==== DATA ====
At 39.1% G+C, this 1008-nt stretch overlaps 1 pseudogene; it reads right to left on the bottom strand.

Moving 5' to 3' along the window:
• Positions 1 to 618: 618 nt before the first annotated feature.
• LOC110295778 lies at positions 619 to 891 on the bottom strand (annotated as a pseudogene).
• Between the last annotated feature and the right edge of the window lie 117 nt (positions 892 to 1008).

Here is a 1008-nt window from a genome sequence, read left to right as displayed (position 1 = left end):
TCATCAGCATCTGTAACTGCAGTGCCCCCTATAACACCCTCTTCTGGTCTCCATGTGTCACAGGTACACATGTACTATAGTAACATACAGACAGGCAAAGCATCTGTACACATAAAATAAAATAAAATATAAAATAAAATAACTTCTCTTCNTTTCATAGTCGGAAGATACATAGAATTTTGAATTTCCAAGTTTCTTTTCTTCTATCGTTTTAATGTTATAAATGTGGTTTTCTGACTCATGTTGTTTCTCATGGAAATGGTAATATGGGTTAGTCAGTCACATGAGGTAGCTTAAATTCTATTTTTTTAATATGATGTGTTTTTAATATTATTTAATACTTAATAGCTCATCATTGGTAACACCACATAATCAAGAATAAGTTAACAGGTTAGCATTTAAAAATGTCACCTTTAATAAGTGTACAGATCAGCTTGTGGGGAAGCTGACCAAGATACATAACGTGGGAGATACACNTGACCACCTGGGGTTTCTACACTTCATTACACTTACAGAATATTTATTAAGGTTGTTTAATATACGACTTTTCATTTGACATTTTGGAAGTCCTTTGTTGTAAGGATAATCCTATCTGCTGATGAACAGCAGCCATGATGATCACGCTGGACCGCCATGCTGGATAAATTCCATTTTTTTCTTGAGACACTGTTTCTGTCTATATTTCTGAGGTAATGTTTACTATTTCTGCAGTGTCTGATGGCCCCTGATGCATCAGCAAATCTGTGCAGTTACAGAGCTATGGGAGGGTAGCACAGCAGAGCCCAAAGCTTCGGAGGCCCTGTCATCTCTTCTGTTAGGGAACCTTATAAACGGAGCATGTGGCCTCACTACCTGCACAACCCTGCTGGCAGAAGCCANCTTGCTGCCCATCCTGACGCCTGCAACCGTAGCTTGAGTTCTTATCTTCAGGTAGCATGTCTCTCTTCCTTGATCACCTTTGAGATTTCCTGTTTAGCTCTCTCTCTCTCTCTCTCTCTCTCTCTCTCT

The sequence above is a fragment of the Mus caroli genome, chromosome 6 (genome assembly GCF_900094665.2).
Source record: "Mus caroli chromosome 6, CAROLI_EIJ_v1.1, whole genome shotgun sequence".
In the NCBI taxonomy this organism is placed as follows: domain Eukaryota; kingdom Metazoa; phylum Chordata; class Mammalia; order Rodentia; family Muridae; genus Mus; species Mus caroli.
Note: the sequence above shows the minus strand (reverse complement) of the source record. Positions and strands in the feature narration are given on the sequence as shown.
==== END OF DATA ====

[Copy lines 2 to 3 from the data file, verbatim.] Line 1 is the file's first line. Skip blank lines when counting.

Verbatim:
Moving 5' to 3' along the window:
• Positions 1 to 618: 618 nt before the first annotated feature.